In recent years, from our observation, fiber optic jumpers are sure to replace copper wires. This is mainly due to their bandwidth and transmission distance. They can reach a distance of 160 kilometers and can support network backbone.
Fiber optic jumpers are similar to copper wires. The main difference is that fiber optic jumpers do not transmit electrical pulses but instead transmit light, which is then converted into electrical input by optical equipment.
This works with the help of optical transmitters at both ends. The transmitter and receiver are called optical modules, which receive electrical input from the network equipment, process it and convert it into equivalent optical signals. The optical module uses LED or VCSEL to drive light along the jumper to the other end, where another optical module receives the light and converts it into equivalent electrical signals.
In multimode fibers, light in the near-infrared state is usually 850nm when transmitted over short distances and 1310nm when transmitted over long distances. In single-mode fibers, short-distance light is usually 1310nm and long-distance light is 1550nm.
Single-mode fiber jumper is a single optical glass fiber with a diameter of 8.3 to 10 microns. Therefore, compared with multimode fibers, the light is narrower and the bandwidth is higher. The single-mode optical wave is narrower and eliminates any distortion during transmission.
The core of multimode fiber is larger than that of single-mode fiber, ranging from 50 to 100 microns. Its light volume is larger, so light waves scatter in many ways when passing through the jumper. For short distances, this will not be a problem, but over distances greater than 1 kilometer, this may cause optical distortion at the far end, resulting in incomplete data transmission.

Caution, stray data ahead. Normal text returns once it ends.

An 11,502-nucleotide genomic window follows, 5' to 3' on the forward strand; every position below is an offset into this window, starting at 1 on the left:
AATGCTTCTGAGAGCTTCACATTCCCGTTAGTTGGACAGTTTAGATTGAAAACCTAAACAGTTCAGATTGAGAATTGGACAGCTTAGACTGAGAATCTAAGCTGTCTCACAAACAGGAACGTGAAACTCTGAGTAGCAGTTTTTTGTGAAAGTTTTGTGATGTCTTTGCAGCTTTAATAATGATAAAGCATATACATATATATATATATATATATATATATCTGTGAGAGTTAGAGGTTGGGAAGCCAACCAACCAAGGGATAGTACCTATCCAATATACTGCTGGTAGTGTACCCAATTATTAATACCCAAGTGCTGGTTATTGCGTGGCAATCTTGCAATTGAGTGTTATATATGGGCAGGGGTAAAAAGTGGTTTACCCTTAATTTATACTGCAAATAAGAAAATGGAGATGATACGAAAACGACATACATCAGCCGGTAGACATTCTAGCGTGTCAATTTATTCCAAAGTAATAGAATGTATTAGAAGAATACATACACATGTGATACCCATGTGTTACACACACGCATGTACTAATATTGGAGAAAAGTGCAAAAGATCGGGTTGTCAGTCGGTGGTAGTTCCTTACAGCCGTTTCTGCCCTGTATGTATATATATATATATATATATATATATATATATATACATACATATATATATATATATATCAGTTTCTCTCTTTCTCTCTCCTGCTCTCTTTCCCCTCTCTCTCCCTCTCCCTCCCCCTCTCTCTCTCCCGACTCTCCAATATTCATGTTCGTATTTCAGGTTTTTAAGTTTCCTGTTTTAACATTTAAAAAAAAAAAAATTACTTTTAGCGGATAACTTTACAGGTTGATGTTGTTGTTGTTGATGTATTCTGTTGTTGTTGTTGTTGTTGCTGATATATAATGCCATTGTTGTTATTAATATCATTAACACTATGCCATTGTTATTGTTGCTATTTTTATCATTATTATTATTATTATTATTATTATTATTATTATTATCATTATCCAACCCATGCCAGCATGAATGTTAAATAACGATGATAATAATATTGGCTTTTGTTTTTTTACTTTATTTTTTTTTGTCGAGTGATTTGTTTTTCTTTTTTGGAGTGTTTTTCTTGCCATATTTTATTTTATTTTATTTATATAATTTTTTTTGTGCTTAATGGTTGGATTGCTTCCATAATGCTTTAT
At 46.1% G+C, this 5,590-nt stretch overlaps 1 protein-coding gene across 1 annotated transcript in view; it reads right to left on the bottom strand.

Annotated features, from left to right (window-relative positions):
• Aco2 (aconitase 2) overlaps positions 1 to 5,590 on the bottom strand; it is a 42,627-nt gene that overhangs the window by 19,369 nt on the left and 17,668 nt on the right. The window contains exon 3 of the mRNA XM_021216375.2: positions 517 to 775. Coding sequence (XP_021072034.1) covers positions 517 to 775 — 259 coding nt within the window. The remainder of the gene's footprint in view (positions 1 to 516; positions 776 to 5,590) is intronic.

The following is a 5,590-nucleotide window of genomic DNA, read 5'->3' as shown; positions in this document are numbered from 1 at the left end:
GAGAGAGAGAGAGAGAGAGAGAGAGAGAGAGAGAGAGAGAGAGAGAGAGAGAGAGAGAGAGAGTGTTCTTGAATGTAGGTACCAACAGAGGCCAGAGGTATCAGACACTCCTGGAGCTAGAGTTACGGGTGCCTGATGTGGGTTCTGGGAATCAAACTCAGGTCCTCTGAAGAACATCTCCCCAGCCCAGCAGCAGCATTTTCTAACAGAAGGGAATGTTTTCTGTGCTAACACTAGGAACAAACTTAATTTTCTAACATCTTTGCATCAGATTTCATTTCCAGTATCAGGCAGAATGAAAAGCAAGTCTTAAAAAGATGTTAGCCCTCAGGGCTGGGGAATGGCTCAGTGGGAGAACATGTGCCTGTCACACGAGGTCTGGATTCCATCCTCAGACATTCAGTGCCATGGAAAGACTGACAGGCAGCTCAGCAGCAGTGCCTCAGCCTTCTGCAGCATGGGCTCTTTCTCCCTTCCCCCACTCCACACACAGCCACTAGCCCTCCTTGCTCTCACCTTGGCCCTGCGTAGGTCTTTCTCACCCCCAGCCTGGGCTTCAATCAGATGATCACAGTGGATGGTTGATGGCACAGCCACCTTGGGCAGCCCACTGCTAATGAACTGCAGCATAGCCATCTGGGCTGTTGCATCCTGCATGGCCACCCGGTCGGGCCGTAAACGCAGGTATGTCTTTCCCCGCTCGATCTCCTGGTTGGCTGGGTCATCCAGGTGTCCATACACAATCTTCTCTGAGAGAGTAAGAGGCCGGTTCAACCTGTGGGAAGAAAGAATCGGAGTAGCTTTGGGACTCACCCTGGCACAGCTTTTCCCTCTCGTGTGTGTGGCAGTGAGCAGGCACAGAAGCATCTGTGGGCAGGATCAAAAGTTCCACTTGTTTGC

Even if you can install multimode on a single-mode optical module, it is strongly recommended to use compatible equipment. When attempting to confuse installation, it is strongly recommended to pay attention to the specifications of the equipment, which can be found in the data sheet of the equipment.
The main thing to remember when installing multimode fiber on a single-mode is to use a mode-conditioning jumper. The fiber optic jumper is designed and developed to provide a convenient way to connect multimode jumpers to 1000BASE-LX optical modules. Mode-conditioning jumpers provide options for calibrating multimode fiber with single-mode single-fiber optical modules. They are built as duplex jumpers, so no other components are required.
The default feature of the 1000BASE-LX optical module requires such a jumper to emit 1310nm light along a single fiber. If a mode-conditioning jumper is not used and a regular multimode fiber is used in conjunction with a single-mode optical module, the single-mode optical module will emit light directly at the center of the jumper, causing multiple optical signals and making the receiving optical module fail.
The mode-conditioning jumper eliminates this problem and allows the single-mode emission to deviate from the center of the multimode fiber. The solution provided for emission is similar to a typical LED emission. Although the multimode fiber can be installed on a single-mode optical module, it is impossible to emit into a 9-micron fiber because the light wave of the multimode optical module is larger (usually 62.5 microns). This will result in at least 85% light loss.
The main things to keep in mind when using these types of fiber optic jumpers are:
Mode-conditioning jumpers require MC jumpers to be connected on each side of the installation.
When using equipment equipped with LC or SC connectors, remember that the single-mode part of the jumper must be connected to the sending side of the equipment and the multimode part of the jumper must be connected to the receiving side of the equipment.